As historian Dr. Gary Habermas points out, virtually no mainstream historian doubts that a Jewish man named Jesus lived during the early first century AD, was crucified by the Romans and even that his followers believed he had fully died and been bodily resurrected (tangibly, not as an apparition). Early church fathers and historians such as Tacitus, Ignatius, Polycarp and later Josephus all testified to events of the gospels as well as the affect it had on the early Church. They affirm the fact that the early Christians acted as though they “disregarded death” and many of them were martyred for witnessing to the fact that Jesus had been raised from the dead.
There is a difference here between the martyrdom of the apostles and that of a suicide bomber or one who self-immolates as well. The beliefs that drive someone to commit suicide or kill for such a cause are typically hard to challenge (that it will affect some social change or that there will be a reward waiting on the other side where none have gone and returned to verify, or that they’re hitching a ride on an unseen UFO).
The apostles died for a belief in something easily falsifiable and very tangible. Crucifixion was a public event and took days, Jerusalem was not large at all by modern standards (most of the significant places in the Gospels in/around Jerusalem are within a mile or two of each other) and it was a very populated city where word spread quickly and the claim that Jesus rose from the dead would have been easy to refute just by asking around.
Paul in 1 Corinthians 15 quoted an early creed that Jesus appeared not just to the disciples but 500 other people as well, many of whom Paul claimed were still living at the time he wrote, including Cephas (the apostle Peter) a first-hand witness whom Paul had spent time with. Not to mention the apostles who were martyred didn’t commit acts of aggression in their deaths, they were sought out and persecuted for a belief that would have been hard not to recant if they knew it to be false or weren’t entirely convinced. Yet they went to their deaths still believing.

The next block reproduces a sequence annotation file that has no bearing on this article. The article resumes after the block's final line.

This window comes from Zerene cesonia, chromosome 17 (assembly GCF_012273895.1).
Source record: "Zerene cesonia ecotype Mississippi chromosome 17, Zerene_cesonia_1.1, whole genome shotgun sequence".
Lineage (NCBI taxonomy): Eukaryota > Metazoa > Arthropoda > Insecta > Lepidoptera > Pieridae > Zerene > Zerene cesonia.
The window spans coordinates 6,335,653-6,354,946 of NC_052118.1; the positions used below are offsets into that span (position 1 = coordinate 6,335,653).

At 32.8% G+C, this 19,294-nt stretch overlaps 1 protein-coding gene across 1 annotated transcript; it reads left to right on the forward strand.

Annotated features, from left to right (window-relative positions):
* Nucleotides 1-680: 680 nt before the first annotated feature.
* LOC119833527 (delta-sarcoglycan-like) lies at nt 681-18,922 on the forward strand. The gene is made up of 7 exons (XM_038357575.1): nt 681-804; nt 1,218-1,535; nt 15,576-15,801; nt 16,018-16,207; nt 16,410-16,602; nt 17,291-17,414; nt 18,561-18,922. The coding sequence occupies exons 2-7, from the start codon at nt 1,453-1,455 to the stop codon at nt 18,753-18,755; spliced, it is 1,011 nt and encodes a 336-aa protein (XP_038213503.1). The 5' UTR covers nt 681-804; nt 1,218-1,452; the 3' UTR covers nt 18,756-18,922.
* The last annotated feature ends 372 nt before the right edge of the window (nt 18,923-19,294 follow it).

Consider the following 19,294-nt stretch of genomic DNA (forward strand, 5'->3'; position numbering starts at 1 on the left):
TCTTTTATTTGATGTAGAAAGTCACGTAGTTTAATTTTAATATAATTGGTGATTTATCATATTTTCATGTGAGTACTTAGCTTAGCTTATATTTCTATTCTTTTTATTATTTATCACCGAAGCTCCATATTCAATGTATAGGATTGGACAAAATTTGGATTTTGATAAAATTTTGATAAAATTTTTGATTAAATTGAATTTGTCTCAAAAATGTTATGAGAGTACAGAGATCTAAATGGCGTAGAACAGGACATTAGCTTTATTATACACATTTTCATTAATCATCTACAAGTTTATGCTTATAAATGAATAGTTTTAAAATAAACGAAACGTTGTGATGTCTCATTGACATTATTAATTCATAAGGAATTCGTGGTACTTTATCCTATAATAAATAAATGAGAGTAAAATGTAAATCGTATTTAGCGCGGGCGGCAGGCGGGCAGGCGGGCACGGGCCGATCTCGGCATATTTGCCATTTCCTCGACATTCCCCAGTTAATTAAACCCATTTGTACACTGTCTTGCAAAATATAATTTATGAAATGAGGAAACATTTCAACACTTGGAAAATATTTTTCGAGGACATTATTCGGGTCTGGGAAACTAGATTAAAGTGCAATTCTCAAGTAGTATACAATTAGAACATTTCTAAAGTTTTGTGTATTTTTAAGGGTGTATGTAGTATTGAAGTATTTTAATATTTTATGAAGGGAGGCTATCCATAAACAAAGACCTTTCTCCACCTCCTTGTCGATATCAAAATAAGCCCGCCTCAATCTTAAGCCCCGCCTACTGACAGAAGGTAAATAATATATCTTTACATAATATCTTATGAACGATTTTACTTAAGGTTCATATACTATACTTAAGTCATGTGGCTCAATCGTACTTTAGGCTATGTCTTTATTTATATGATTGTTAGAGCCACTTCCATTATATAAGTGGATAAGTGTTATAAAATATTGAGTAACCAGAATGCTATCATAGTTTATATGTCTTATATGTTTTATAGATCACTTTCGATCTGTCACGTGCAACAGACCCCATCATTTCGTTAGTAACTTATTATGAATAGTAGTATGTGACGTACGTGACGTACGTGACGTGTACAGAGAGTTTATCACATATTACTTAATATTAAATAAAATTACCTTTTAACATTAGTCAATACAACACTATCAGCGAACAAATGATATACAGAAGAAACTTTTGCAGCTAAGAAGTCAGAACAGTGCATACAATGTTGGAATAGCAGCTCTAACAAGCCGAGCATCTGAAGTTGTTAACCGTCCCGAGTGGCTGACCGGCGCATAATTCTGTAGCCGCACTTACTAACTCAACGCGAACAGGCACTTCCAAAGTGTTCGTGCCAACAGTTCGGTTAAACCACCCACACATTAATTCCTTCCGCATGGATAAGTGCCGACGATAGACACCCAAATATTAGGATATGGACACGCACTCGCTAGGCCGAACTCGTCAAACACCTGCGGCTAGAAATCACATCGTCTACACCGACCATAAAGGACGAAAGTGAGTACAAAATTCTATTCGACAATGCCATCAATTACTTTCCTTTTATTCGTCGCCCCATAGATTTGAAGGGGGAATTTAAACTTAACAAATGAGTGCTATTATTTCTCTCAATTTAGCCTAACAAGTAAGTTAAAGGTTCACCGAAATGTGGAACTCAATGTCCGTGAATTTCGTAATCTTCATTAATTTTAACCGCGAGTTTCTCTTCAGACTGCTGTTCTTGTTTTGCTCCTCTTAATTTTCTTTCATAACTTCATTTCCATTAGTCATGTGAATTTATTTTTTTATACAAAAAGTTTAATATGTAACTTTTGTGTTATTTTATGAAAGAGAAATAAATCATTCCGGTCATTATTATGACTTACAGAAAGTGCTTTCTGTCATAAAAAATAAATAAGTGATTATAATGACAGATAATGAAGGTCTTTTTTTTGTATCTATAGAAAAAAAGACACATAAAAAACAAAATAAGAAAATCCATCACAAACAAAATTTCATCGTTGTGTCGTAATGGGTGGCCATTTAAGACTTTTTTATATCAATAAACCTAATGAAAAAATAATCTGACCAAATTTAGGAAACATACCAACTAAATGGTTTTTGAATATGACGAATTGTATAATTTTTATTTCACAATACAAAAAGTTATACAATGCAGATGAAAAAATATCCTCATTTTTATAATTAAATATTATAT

Paul’s arguments for the resurrection don’t appeal to his own personal belief, but to the fact that his audience had seen the same events. In Acts 26, Paul when speaking before King Agrippa states that he is persecuted for preaching Christ’s resurrection, at the mention of which the governor Festus interrupts to tell him he’s out of his mind. Paul replies “I am not out of my mind, most excellent Festus, but I am speaking true and rational words. For the king knows about these things, and to him I speak boldly. For I am persuaded that none of these things has escaped his notice, for this has not been done in a corner.”
Paul also puts his whole faith on the line saying if there is no resurrection of the dead (as some claimed at the time) then our whole faith is in vain and we are “of all people most to be pitied” (1 Cor 15:19). The fact that the early Christians took such a hard-lined approach to the validity of their claim that Jesus rose from the dead is singularly unique in history and stands apart from the superstitions of the world. It encourages us to take the same approach, and accept the consequences; whether true or false.
About a week after the funeral of my grandmother, the nation’s thoughts turned toward the passing of President George H.W. Bush and again my mind was turned back to the thought “how many people observing the passing of a fellow human only have a shallow, sentimental hope for an afterlife or resurrection?” How many people when faced with death are left trying in vain to “look on the bright side”?
One of my favorite exchanges on this topic is a conversation between Richard Dawkins and John Lennox. Lennox remarked that Dawkins’ “nothing after death” view was “very bleak”, and Dawkins retorted “that doesn’t make it false” to which Lennox replied “neither does that make it true”. There is hope in the face of death, but it’s empty if you don’t know for yourself that it’s true. If you haven’t seriously considered the evidence, I strongly encourage you to do so.
The issues involved are admittedly more complex than I can cover in a short post. Other topics include “are the gospels historically reliable?”, “when were the gospels written?”, and “can miracles happen” to name a few. Luckily, several other people have already done a lot of the legwork to answer those questions. Here are a few resources to start you off.
Manuscript evidence for superior New Testament reliability – Matt Slick (CARM.org)
Non biblical accounts of New Testament events and/or people – Matt Slick (CARM.org)
Dr. Gary Habermas is probably the foremost historian regarding the life, death and resurrection of Jesus, and he has plenty of writings and even a free e-book on his website. There are plenty of videos of him on YouTube as well presenting his material and debating other scholars.
J. Warner Wallace is a former accomplished cold-case detective who decided to apply the same forensic approach to the gospel accounts, and found them to be extraordinarily convincing. His findings led him to write Cold Case Christianity. The link on his name goes to a list of articles he’s written regarding the historical reliability of Jesus.
Lee Strobel is an author and former award-winning legal journalist for the Chicago Tribune who decided to investigate the claims of the Bible as an atheist in order to disprove it, but ended up coming to the opposite conclusion. He wrote his findings in his book The Case for Christ.